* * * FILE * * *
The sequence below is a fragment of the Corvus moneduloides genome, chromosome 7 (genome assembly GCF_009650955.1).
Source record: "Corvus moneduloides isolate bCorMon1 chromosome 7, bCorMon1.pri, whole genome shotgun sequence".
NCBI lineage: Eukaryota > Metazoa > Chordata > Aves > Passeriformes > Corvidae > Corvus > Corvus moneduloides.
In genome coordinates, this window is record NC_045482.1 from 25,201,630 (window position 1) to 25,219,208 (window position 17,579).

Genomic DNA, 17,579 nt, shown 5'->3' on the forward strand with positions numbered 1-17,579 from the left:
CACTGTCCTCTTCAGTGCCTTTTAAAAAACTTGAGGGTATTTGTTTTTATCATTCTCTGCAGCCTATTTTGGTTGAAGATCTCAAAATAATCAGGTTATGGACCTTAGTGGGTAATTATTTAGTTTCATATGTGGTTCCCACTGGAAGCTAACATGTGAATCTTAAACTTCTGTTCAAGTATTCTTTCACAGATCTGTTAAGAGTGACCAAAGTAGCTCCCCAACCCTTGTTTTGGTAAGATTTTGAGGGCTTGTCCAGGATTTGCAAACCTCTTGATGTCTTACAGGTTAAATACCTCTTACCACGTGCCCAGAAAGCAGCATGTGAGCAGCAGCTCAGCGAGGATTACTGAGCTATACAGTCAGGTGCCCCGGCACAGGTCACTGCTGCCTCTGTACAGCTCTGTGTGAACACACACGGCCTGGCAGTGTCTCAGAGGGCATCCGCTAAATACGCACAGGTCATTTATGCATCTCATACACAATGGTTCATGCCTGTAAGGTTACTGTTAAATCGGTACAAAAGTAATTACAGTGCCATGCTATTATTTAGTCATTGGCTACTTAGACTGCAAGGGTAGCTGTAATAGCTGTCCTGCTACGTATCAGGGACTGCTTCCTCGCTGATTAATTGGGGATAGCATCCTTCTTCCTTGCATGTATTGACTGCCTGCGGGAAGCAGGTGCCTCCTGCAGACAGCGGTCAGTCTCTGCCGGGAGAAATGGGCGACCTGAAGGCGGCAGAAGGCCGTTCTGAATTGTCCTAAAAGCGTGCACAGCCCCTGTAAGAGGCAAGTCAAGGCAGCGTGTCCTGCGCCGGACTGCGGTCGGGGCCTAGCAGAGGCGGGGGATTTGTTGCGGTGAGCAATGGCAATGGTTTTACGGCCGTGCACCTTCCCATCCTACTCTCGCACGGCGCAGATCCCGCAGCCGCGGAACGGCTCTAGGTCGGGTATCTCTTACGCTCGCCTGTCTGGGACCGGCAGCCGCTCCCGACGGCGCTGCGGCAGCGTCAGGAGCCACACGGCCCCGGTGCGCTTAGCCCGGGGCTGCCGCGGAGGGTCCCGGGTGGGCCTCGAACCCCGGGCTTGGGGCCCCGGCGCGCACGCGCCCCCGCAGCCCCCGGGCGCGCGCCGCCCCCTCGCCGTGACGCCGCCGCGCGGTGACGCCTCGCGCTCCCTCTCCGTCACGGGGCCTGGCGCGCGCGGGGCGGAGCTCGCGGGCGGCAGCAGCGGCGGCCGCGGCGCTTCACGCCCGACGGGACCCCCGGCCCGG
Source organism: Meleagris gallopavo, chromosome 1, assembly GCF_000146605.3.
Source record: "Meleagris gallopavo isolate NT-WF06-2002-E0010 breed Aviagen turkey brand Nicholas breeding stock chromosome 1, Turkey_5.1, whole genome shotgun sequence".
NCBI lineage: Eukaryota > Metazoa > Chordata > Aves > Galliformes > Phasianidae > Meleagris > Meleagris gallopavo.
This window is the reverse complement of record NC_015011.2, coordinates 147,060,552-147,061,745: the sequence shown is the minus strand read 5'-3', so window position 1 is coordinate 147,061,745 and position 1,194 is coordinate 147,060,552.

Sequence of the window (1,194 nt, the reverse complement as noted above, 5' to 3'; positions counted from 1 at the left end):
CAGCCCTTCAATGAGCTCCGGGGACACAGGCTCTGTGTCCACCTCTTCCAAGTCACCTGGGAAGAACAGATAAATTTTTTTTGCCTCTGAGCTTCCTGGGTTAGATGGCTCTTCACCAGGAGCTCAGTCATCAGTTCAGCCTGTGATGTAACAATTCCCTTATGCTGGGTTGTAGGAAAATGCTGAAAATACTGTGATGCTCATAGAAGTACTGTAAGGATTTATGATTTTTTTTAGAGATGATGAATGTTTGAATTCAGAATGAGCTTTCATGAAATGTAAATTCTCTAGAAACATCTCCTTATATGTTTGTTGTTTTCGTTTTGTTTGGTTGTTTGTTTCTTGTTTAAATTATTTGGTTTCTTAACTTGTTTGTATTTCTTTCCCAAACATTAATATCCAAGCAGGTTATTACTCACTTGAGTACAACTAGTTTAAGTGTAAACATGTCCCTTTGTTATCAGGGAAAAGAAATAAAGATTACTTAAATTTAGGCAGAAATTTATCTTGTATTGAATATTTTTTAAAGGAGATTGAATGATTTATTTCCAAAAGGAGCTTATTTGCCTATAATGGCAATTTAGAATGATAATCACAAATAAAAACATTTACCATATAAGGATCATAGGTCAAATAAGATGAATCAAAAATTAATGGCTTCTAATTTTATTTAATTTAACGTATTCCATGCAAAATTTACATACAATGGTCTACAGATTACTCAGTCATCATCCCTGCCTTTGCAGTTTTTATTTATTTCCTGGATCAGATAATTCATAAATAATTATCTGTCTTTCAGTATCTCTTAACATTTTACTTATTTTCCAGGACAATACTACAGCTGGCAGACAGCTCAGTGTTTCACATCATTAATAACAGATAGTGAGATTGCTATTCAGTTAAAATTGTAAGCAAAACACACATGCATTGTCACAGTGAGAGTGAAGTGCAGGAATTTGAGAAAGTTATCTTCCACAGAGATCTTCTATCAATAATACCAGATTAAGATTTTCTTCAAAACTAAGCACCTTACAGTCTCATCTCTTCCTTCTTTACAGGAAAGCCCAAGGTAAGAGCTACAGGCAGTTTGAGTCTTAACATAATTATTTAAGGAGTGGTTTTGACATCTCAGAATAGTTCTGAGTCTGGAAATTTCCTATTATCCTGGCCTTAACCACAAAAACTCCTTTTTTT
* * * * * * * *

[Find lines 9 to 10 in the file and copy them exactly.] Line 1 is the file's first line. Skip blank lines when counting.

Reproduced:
NCBI lineage: Eukaryota > Metazoa > Chordata > Aves > Galliformes > Phasianidae > Meleagris > Meleagris gallopavo.
This window is the reverse complement of record NC_015011.2, coordinates 147,060,552-147,061,745: the sequence shown is the minus strand read 5'-3', so window position 1 is coordinate 147,061,745 and position 1,194 is coordinate 147,060,552.